WriteRoom for Linux

Okay, I'm only kidding. There is no WriteRoom for Linux, but with my suggestions here you can probably get a similar effect under Ubuntu.

WriteRoom is a word processor for the Mac whose claim to fame is its simple no-frills full-screen text editing. It received a lot of mileage thanks to Lifehacker, a personal productivity website. WriteRoom was so successful that it spawned a Windows clone called DarkRoom.

WriteRoom, which I'll admit I've never used, essentially brings us back to the future. Full-screen text editing seems so sweet after the barrage of menus and icons that's present in most word processing packages nowadays (even with OpenOffice.org and Abiword). But that was the norm for word processors back in the early days of personal computing, the apex of which I'll claim was WordPerfect 5.1.

So how to get the WriteRoom effect on Ubuntu? To begin with, Ubuntu, as with many Linux distributions, comes with several text editors and they all have full screen modes. vim and emacs come to mind immediately. However, vim and emacs are not exactly user-friendly for the casual Ubuntu user.

The good news is that there are other word processors in Ubuntu that you can configure to get a WriteRoom-like environment. Here are three alternatives:

1) JOE
JOE, which stands for Joe's Own Editor. JOE was written by Joseph Allman back in the 1990s and came with many Linux distributions. Not nearly as ubiquitous as vi, but a tad friendlier to use. JOE makes use of Wordstar-like key combinations (remember Wordstar?), probably not the best choice but easy enough to remember once you get the hang of it.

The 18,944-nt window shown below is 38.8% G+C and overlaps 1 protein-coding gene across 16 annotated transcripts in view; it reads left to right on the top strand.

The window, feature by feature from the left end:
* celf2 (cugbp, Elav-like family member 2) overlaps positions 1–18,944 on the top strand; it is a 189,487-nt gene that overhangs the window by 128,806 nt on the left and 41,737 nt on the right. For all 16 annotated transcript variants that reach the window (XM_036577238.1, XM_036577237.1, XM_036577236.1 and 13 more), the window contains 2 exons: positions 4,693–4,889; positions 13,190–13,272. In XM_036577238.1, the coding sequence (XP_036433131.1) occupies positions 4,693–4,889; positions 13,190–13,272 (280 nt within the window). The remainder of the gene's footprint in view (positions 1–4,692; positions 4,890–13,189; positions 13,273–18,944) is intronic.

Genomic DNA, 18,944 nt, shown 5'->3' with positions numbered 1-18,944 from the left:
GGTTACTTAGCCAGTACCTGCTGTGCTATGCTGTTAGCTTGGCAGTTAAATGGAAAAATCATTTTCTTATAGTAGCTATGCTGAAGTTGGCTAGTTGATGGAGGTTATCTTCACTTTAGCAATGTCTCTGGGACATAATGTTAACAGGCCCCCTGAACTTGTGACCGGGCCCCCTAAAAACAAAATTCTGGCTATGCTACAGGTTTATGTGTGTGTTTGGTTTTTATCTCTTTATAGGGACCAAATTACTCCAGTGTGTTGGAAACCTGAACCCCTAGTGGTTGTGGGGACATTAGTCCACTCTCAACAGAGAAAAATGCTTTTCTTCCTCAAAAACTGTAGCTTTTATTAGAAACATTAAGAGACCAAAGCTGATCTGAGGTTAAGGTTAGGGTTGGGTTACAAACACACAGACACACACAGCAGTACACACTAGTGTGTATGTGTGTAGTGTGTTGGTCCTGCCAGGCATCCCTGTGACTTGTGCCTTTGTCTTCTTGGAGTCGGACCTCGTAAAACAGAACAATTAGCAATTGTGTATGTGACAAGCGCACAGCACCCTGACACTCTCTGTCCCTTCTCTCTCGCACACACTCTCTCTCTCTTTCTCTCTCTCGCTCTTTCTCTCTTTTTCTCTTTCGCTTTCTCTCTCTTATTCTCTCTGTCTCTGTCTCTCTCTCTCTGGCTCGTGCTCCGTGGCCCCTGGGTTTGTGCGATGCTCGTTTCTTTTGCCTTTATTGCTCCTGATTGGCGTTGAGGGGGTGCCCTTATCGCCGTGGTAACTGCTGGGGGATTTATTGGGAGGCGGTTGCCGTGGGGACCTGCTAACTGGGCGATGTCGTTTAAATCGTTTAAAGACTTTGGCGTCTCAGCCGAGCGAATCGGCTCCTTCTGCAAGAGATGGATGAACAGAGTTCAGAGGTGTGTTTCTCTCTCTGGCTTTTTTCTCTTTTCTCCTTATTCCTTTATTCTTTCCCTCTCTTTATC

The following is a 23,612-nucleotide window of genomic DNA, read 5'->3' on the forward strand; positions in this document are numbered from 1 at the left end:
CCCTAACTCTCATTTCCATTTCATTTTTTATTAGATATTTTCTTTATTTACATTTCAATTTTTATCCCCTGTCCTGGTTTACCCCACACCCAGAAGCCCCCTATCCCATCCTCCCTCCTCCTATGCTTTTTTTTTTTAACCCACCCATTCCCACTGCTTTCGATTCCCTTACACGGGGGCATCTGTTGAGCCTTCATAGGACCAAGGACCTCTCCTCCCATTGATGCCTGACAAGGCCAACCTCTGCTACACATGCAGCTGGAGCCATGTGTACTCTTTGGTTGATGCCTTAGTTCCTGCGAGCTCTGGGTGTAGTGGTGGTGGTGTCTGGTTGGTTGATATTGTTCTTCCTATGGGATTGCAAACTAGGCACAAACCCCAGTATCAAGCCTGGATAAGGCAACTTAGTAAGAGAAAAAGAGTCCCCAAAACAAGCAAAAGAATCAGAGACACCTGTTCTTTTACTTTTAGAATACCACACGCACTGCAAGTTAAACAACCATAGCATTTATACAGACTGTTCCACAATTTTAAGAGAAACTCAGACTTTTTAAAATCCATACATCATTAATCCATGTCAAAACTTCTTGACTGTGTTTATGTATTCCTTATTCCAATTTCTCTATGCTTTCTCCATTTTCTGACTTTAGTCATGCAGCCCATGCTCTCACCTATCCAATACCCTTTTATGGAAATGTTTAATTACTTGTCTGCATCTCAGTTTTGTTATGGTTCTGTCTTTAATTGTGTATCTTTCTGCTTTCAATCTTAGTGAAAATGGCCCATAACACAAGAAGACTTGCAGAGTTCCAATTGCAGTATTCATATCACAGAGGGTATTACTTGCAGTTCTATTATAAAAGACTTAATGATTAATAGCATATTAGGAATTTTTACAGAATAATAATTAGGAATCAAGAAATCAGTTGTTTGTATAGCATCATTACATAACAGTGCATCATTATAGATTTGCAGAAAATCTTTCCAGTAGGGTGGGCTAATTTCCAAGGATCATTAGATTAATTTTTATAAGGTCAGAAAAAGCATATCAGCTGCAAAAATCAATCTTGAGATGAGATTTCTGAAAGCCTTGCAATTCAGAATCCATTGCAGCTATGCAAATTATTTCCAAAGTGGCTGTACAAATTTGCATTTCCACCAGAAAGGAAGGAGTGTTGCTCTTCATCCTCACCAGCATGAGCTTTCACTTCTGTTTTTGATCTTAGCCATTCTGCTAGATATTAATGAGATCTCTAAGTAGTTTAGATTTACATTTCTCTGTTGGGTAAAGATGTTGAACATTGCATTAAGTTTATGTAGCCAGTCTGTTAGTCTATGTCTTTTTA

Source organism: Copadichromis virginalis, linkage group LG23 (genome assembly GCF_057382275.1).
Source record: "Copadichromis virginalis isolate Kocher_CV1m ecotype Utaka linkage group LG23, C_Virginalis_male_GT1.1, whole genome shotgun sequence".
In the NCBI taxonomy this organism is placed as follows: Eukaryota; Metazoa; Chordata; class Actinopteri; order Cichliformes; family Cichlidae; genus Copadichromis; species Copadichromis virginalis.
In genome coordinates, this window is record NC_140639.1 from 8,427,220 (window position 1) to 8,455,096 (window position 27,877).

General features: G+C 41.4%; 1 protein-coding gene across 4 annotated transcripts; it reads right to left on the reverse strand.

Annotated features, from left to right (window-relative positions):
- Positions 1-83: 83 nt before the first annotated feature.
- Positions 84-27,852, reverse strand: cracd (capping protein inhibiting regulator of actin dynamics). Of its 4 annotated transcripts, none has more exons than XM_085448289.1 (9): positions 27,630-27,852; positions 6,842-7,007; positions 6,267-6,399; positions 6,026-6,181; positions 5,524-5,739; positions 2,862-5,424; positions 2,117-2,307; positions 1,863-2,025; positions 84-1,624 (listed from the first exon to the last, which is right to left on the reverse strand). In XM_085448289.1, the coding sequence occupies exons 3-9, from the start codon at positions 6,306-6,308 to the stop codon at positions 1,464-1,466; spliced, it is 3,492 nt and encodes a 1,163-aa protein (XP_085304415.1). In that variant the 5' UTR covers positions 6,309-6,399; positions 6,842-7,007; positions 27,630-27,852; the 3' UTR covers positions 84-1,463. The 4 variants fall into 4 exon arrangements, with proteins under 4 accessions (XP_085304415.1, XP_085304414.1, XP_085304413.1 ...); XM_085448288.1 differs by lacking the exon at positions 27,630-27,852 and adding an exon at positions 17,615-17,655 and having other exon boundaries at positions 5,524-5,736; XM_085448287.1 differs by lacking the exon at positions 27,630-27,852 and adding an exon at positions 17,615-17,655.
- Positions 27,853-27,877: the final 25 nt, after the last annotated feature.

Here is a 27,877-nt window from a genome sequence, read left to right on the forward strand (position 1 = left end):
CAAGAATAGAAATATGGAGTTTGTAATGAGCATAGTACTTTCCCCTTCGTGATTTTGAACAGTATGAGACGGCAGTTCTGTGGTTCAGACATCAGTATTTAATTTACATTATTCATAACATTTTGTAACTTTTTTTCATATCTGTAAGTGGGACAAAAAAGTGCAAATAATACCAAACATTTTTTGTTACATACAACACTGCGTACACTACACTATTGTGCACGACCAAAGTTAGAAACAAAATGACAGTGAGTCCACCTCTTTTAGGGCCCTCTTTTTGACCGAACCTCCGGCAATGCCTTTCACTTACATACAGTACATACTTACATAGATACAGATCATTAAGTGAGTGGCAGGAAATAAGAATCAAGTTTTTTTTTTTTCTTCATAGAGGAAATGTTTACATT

JOE is a great choice if you like working in console mode. Yes, it runs in full screen, in all its 80x24 characters. If you don't particularly like the default JOE color combination, you can change it by copying /etc/joe/joerc configuration to your home directory and renaming it .joerc. It also is possible to get rid of the information status bar on the first line. Read through the configuration file and enable the options you like. More on this in the future.

JOE is not on a default Ubuntu installation. You can install it via

sudo apt-get install joe

2) Gedit
Gedit is otherwise known as Text Editor in Ubuntu. While it doesn't boast of a full-screen mode, you can maximize it and get plenty of writing real estate. It is possible to change the colors so you can get green-on-black.

No need to install anything as it's part of Gnome, the windowing system for Ubuntu.

3) Abiword
If you really want a full featured word processor but with the simplicity of WriteRoom, you can run Abiword in full screen mode. Just press F11. If you don't want to see the simulated paper edges, you can edit in Web Layout mode (View->Web Layout). If you really want WriteRoom's green-on-black color scheme, you can change your font and background colors under Edit->Preferences.

Caveats with using Abiword this way: you lose your flashing cursor and Abiword still introduces gaps in the page breaks.

You can get a similar effect with OpenOffice.org Writer. This is left as an exercise to the reader.

There is also a web-based alternative, if you're always online: Writer, explicitly written as a clone for WriteRoom.